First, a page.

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#EpilepsyAwareness: Importance of social inclusion for persons with epilepsy

Readers Lounge By Fredrick Beuchi Mboya
Unfortunately, many people with epilepsy unnecessarily experience life quite differently (Shutterstock)

Some people with epilepsy identify themselves as having a disability. To be healthy, all individuals, including those with disabilities, must have the same opportunities to take part in meaningful daily activities.

These opportunities may be determined by how inclusive a community is in helping people with epilepsy. People with epilepsy, for instance, can engage in given activities that lower their chances of having seizures and might reduce the impact of their epilepsy.

Many people with epilepsy unnecessarily experience life quite differently. They may not have a “sense of presence” in the community and may not have access to activities they prefer or desire.

People with disabilities are often not acknowledged in the community, or if they are, it may be in a negative way. Too often, these people do not have close friends with whom they can share their desires, time and lives.

Being socially included means that a number of things are present in your life. Social inclusion for persons living with epilepsy means that they:

  • Experience a sense of belonging
  • Are accepted (for who they are) within their communities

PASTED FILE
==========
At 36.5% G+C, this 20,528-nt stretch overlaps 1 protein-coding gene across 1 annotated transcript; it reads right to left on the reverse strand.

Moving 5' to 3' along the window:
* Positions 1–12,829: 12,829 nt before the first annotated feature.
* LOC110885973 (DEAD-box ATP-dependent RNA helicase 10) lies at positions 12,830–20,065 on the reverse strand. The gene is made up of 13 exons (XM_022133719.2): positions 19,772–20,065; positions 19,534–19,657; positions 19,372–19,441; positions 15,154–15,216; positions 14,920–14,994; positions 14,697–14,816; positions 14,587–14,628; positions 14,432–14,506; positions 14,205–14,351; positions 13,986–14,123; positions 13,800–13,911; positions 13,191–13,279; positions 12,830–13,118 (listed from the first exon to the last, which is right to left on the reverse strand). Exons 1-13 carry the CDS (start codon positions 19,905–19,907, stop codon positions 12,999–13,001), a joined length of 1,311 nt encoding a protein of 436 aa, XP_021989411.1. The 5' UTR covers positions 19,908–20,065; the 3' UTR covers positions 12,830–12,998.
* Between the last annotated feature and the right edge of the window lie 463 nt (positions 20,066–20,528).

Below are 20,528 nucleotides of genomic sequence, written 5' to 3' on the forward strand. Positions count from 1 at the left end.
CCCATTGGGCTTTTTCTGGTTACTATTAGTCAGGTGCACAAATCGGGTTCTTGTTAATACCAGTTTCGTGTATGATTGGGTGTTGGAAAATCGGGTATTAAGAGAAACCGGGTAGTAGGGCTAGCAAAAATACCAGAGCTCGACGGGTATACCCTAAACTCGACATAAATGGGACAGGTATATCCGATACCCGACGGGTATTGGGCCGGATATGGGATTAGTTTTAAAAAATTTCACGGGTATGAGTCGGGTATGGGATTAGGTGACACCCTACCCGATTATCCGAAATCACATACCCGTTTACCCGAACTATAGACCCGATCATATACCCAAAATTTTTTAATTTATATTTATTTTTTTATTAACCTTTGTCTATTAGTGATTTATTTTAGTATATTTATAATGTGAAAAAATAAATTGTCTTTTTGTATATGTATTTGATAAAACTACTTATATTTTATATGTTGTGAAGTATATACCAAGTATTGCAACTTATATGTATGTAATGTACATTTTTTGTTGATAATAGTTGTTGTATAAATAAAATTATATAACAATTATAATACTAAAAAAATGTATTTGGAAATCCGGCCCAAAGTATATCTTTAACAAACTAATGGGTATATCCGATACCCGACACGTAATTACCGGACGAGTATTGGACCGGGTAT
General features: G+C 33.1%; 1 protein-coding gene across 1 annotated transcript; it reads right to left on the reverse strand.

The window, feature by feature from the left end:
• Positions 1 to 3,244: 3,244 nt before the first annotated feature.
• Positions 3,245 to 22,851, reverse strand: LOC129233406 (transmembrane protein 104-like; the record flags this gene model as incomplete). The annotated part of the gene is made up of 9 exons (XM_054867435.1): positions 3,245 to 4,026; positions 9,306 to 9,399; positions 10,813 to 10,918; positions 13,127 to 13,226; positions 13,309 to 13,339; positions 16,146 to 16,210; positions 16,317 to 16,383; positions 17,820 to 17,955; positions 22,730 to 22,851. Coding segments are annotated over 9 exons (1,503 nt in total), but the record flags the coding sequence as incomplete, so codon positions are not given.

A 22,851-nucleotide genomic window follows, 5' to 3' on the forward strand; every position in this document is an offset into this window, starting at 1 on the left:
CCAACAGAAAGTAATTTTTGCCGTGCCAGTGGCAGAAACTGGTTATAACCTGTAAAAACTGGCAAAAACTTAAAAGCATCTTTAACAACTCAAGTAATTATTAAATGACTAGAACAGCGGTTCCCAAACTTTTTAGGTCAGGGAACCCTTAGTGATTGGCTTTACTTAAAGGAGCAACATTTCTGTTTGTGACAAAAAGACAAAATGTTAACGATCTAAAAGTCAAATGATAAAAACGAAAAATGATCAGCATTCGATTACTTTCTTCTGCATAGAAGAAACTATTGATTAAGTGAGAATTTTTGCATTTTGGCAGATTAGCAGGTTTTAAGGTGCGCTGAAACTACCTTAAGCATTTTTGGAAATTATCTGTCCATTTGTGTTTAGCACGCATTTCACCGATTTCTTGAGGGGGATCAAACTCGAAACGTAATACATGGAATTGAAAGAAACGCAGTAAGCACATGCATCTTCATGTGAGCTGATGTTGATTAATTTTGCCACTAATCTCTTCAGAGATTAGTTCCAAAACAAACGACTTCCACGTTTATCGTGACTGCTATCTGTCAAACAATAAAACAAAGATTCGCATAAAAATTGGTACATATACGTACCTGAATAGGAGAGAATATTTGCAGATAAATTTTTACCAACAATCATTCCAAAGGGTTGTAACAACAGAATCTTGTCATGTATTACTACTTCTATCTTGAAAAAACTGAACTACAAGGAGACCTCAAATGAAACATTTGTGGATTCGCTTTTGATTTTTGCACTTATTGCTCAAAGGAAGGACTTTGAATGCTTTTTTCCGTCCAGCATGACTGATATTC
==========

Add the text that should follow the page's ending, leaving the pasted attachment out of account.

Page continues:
• Have valued roles in the community
  • Are actively participating in the community
  • Are involved in activities based on their personal preferences
  • Have social relationships with others whom they chose and share common interests
  • Have friends

When people experience some or all of these conditions in their lives, they are more likely to be happier and healthier. In fact, social inclusion is an important “determinant of health” – without inclusion, people are more likely to experience poor health, particularly mental health; loneliness, isolation, and poor self-esteem.

How does this lack of social inclusion for people with disabilities get addressed? There are many possible pathways for inclusion.

As a society we can make it better by opening up schools and workplaces to people with different kind of disabilities including epilepsy.

While there are still many barriers to fair employment, forward thinking workplaces are slowly recognizing the real contributions that people with disabilities can make. Recreation holds particular promise for achieving true inclusion because of the meaningful connections that recreation can facilitate.

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